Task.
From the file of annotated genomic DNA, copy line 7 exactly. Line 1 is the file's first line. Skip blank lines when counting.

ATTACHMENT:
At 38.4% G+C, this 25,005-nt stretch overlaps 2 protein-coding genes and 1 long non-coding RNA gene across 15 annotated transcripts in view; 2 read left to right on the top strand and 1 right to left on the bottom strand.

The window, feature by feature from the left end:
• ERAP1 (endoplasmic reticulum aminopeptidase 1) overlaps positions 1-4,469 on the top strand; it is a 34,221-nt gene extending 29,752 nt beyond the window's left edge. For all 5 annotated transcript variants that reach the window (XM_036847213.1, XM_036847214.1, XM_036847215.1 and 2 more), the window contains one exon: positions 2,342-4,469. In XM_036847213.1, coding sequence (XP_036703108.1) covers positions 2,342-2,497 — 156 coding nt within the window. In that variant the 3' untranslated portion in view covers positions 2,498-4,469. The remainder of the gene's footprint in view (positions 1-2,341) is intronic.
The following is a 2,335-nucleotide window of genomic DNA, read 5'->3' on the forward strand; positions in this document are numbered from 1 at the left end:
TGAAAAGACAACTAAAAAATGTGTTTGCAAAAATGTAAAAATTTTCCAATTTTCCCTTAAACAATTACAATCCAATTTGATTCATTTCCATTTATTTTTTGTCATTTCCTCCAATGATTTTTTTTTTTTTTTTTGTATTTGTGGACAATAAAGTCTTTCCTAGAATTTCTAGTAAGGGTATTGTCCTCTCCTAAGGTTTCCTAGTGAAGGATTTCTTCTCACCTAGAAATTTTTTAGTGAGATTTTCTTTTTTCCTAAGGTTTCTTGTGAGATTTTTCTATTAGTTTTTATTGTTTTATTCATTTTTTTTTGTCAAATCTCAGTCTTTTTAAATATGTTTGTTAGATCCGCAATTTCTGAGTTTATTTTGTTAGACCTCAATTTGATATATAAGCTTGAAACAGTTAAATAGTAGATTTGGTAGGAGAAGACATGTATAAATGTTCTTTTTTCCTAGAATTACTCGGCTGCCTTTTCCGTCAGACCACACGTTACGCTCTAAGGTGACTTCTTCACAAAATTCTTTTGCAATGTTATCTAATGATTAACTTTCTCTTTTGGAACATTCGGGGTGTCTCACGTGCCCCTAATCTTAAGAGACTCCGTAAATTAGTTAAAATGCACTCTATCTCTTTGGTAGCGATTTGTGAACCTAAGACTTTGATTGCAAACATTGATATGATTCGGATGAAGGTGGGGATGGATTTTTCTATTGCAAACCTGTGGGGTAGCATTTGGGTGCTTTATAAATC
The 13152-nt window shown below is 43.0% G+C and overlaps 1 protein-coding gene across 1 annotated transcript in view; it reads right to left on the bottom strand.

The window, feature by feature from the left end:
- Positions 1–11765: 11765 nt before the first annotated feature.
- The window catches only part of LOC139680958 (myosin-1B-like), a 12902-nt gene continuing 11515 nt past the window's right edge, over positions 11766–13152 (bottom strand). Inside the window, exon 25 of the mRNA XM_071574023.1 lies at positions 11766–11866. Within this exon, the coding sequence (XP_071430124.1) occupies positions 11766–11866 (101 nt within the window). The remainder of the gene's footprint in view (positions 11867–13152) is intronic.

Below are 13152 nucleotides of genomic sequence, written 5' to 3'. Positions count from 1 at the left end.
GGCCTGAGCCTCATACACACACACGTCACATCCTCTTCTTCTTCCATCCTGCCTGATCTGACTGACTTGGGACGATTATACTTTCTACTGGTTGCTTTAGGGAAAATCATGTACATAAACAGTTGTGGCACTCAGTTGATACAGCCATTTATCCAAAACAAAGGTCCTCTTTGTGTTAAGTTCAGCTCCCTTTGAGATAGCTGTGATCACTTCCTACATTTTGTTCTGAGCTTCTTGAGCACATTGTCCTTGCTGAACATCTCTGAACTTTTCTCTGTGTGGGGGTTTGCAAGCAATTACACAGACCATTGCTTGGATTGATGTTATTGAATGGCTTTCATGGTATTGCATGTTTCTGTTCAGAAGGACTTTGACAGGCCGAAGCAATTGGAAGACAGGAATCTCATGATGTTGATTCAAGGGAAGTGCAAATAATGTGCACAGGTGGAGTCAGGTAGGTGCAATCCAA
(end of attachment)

The window, feature by feature from the left end: